King oyster mushrooms are very versatile when it comes to meatless recipes. The texture is firm and chewy, almost meat-like so you can fry or steam or braise it to mimic meat in recipes.
I find that the texture comes really close to scallops when you cut it into round pieces. And the top is just shaped perfectly like an abalone when cut. In this recipe video, I make my butter garlic scallops and abalone with broccoli.
Use low heat when frying the garlic so it does not burn quickly
Adding olive oil before butter prevents the butter from burning
Whey, the by-product of cheese, is the liquid that remains after the cheese curds are removed. This slightly acidic liquid is actually very suitable for making pancakes. It’s acidic nature reacts with the baking soda to release lots of carbon dioxide bubbles, making the pancakes airy and fluffy.
I made some paneer cheese recently and was left with some whey. So I decided to make some plain pancakes and…some durian pancakes. Yes, I also had extra durians in the fridge, so why not?
I could see bubbles forming in the batter as I let it sit for a few minutes after mixing. And indeed, the plain pancakes came out perfectly light. After making 2-3 plain pancakes, I added some durian flesh into the remaining batter. The durian made the batter thicker and creamier. The resulting pancakes were even thicker and fluffier than the plain ones. The image featured above this post is my stack of durian pancakes. They look so pretty!
Flip the plain pancake after bubbles emerge all over the surface, but for the durian pancakes, you should start flipping when it begins to bubble because the sugar in durian causes the pancake to burn faster
My mother’s friend gave us some marigold seeds earlier this year. She studied Traditional Chinese Medicine and told us about the benefits of marigold flowers – it helps to maintain healthy eyes and soothe skin irritations and can replace the benefits of chrysanthemum as tea. We have been drinking chrysanthemum tea regularly and chemical free chrysanthemum flowers are difficult to come by nowadays as prices increase during the COVID-19 lockdown. So we decided to plant our own marigold flowers.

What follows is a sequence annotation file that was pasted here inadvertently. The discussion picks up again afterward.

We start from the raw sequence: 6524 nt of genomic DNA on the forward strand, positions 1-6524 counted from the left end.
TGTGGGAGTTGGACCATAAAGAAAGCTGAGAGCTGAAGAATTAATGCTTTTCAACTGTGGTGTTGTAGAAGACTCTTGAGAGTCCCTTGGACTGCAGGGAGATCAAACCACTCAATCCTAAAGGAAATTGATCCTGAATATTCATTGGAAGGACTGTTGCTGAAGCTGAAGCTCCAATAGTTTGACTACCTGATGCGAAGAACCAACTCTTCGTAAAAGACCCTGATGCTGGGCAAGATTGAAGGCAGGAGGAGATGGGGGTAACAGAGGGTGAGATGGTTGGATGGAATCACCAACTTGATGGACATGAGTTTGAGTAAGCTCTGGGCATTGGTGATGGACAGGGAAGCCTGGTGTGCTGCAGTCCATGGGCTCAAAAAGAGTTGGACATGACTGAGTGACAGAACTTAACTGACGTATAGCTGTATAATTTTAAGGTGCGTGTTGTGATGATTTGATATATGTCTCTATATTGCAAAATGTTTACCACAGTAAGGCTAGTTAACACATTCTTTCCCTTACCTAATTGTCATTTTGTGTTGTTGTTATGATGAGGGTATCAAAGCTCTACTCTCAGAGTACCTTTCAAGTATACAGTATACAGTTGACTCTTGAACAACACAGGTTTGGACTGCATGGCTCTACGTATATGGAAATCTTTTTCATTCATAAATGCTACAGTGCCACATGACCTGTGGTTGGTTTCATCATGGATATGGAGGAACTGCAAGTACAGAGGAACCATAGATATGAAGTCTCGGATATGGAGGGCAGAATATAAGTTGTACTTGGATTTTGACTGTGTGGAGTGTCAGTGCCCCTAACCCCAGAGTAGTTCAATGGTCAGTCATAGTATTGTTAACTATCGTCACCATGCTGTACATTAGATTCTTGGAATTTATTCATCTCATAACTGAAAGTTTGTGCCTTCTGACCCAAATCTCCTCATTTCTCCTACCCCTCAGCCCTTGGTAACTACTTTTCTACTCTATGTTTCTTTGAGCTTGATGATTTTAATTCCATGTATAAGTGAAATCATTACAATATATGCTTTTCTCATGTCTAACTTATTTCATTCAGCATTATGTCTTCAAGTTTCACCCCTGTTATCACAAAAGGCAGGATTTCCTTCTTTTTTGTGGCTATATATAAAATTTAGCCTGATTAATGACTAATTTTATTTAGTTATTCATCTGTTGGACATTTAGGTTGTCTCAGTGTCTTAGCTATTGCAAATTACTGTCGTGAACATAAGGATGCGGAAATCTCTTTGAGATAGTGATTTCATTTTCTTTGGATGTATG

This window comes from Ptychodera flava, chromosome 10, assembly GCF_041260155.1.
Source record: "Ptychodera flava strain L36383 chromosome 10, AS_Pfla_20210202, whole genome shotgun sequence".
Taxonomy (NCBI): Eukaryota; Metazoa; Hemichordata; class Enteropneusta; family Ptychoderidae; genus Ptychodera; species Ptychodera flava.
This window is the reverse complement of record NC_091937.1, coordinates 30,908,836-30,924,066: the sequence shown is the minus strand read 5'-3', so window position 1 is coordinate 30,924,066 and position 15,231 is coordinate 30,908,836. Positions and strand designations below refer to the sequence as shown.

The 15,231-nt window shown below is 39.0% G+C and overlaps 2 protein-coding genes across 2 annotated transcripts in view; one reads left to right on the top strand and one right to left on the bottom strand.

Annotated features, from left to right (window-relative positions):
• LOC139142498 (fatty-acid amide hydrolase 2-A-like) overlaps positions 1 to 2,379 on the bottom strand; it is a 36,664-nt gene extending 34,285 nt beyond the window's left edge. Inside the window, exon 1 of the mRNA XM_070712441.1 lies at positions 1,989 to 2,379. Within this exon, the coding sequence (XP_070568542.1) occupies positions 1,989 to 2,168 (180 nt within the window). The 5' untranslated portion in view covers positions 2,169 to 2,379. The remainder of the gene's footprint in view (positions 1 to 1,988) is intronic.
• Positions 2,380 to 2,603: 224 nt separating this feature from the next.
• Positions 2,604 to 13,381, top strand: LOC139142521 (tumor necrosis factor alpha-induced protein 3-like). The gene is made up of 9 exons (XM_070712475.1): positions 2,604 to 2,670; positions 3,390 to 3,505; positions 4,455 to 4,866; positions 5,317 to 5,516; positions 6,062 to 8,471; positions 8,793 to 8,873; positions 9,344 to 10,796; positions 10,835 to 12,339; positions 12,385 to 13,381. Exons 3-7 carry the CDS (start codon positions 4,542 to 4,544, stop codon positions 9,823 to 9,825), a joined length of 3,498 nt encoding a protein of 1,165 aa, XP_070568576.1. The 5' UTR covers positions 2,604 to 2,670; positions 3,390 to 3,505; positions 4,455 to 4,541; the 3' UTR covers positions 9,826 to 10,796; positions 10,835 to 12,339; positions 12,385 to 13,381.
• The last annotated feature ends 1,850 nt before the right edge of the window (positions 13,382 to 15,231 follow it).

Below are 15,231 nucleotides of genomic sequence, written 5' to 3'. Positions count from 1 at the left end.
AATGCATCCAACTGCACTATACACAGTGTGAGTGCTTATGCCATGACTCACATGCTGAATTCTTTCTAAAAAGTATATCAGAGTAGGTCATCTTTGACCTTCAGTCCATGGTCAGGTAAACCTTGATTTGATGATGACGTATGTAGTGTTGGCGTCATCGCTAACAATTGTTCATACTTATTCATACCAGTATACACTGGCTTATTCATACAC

How to prepare your own marigold tea
Pluck the marigold flowers and rinse them clean.
Spread it out on a tray to dry. Before it completely dries, pluck out the petals. The bottom part of the flower are the seeds. You can sow the seeds to plant more marigolds.
Let the petals air out and dry some more. The drier the flowers, the longer you can store them.
Take a bunch of petals and put in a mug or teapot. Pour boiling water and steep for a few minutes and your marigold tea is ready.
Marigold is also known as the poor man’s saffron. You will notice that the tea turns yellow once you pour hot water onto the petals. It gives out a nice golden colour and a slight citrusy fragrance. I have some mint in the garden too and I dried them and mixed them with the marigold for a marigold mint tea. Ah, smells wonderful.
So try making your own marigold tea today instead of buying chemically processed teas. Healthy and organic teas can be easily made just at home.
My mother is always championing the benefits of turmeric, from relieving joint pains to aiding digestion. She sometimes adds a few pieces of turmeric to her stir fried vegetables and she also blends it with pumpkin for her spiced pumpkin soup. It gives her cooking an extra bit of a kick.
I first came across turmeric latte in a vegan cafe in Beijing. One of those organic, low fat, meat free cafes that promotes a healthy lifestyle for stressed out city folks. I never knew you can have turmeric in your drink because we usually use it for cooking curry in Malaysia. So, feeling adventurous, I went for a cup.
I could feel my body warming up as I sipped my turmeric latte, heat radiating from the centre to my extremities. It gets your blood circulating and that feels good even on a non-winter day. Hmm, not too bad.
I’ve been thinking about that drink recently and decided to do some research on it. Just like the Indian chai tea that has turned hip after reinventing itself as chai latte, the turmeric latte also had its roots as turmeric milk in India. The basic ingredients for the turmeric paste are turmeric, black pepper (aids the absorption of circumin, the active ingredient in turmeric) and cinnamon. Cook into paste with organic cold-pressed coconut oil (or olive oil if you don’t have coconut oil). You can also add on cardamom, cloves or fennel seed powder for an upgraded version.
Benefits of herbs and spices in this golden concoction:
Turmeric: aids digestion, relieves pain from inflammation, and fights against influenza
Black pepper: improves the absorption of Curcumin (active ingredient in turmeric) into our bodies
Cinnamon: encourages blood circulation and fights bacteria
Organic cold pressed coconut oil: raises the good cholesterol levels in your body and contains fats that boost brain function and reduce heart disease
And you know what is the best thing about this paste? You can use it to cook curries, add it to your stir fried vegetables or even put a dollop into your pumpkin soup! It’s so versatile once you have it all prepared.